The absurdist Belgian dance theatre, Peeping Tom – they pull contemporary dance into the realm of storytelling unveiling the inner lives of their characters through outlandish movement just as one reveals their neuroses through physical symptoms. I will forever be in awe of the finesse and grace of Cyd Charisse as well as the feline cynicism of Bob Fosse – the curved shoulders, broken doll walk, pigeon-toed feet, shoulder rolls and snapping fingers – obsessed. I fell in love with Ohad Naharin’s movement language, Gaga, while taking class in Tel Aviv at the Batsheva Dance Company. Gaga is a form of play and improvisation that induces the body into this surreal state of hyperawareness by connecting to imagery and sensation. You can fill your bones with honey, step into a cold shower. It allows me to discover all the colours available within me, my delicacy, exaggeration, melodrama and sense of fantasy.”

I am looking at some of the images in the production – what a lavish set and costumes. Is there a different type of process that you undertake when working with such ornate and resplendent scenography and costumes? in opposition to, say, a minimalist Sydney Dance Company production? 

“As a performer, you are in service to the libretto, the musical score, Verdi’s interpretation and the director’s own voice. You cannot stray from the realm of the set design (Giò Forma), the world surrounding you. You are an engine in a larger machine, an essential puzzle piece in the world created on stage. The choreography of the 10 LED screens (video design by D-Wok) is just as important as our choreography! The screens shift, rotate, turn, and transform our space into a harsh desert or the lavish, perfume-filled apartments of Amneris. This alters how we navigate the space, coordinate spatial pathways and interactions with other performers.”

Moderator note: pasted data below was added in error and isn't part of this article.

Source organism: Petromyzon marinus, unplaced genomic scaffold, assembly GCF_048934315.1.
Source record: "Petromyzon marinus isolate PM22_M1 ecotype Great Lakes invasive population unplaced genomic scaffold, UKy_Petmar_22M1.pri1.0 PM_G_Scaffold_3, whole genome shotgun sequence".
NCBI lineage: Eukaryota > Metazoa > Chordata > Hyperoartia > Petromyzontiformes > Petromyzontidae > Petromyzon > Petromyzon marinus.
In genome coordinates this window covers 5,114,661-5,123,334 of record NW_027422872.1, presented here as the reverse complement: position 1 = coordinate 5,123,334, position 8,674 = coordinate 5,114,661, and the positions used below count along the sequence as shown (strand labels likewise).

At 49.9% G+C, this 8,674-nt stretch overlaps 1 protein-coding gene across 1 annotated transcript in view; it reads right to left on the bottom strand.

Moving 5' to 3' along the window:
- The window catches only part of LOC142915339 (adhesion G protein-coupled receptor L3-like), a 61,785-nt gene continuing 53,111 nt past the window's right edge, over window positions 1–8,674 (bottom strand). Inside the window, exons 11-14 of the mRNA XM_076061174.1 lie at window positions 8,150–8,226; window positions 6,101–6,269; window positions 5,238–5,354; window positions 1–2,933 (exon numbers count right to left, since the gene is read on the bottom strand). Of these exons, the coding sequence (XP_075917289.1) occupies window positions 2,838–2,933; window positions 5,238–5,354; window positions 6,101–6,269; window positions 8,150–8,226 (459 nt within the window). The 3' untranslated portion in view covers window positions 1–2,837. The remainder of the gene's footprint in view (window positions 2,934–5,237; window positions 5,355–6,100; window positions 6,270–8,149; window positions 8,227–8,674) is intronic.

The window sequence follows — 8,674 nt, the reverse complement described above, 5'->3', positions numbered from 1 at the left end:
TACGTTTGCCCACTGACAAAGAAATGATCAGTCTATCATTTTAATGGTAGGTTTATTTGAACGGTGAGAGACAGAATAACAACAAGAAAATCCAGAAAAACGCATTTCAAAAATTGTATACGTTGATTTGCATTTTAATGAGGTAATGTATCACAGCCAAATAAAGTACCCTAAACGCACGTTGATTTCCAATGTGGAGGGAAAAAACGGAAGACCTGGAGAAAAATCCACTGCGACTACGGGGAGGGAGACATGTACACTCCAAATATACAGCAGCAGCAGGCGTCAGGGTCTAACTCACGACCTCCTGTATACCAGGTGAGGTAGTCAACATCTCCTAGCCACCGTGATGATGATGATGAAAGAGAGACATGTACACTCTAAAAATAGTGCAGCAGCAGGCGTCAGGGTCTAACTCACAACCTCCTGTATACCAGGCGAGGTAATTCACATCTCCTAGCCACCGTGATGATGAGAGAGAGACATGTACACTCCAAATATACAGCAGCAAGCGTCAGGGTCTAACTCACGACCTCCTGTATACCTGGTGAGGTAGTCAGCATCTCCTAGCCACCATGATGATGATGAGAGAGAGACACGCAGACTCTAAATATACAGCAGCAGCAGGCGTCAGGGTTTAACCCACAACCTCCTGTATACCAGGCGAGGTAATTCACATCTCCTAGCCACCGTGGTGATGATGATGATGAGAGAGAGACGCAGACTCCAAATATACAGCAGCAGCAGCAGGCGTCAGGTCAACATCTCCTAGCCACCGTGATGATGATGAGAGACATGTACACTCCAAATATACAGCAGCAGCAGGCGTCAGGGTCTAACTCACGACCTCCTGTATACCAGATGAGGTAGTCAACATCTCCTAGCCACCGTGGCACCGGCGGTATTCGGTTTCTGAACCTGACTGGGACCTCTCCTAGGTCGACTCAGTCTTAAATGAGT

What brought you to working with the Opera Australia? 

“I auditioned in 2018 for a dancer position in this production of Aida. I wanted to experience the demands of performance on such a grand scale, to utilise my training and movement language in a new context, to embody a character and be part of a huge team.”

Opera Australia in 'Aida'. Photo by Prudence Upton.
Opera Australia in ‘Aida’. Photo by Prudence Upton.

What sorts of dancers are suited to working at Opera Australia? 

“It varies from job to job. Every production has different requirements. Well trained, professional dancers from all backgrounds are encouraged and welcome. Each opera requires varied roles and skill sets, dependent on the characters, aesthetic, time period, narrative and director’s interpretation. All sorts of dancers are employed from all disciplines with unique talents. For example, clowning, pointe work, stilt-walking, street styles.”

What are your preshow rituals? 

“Before a show, I am caffeinating and sipping on three different bevvies: coca cola, coffee and Powerade. A potent blend. I engage in my typical opera routine of warming up in the studio with a combination of a ballet barre, improvisation and contemporary exercises; pincurling my hair, applying stage makeup, having a chat with the wardrobe, hair and makeup staff. I always find myself constantly moving, using improvisation to awaken my mind and body, familiarise myself with specific pathways, shapes, textures, modes of movement required in the show.”

Catch Aida by Opera Australia at the Sydney Opera House from the 19 June – 21 July. For more information on the production or to purchase tickets, visit opera.org.au/productions/aida-sydney.

By Tamara Searle of Dance Informa.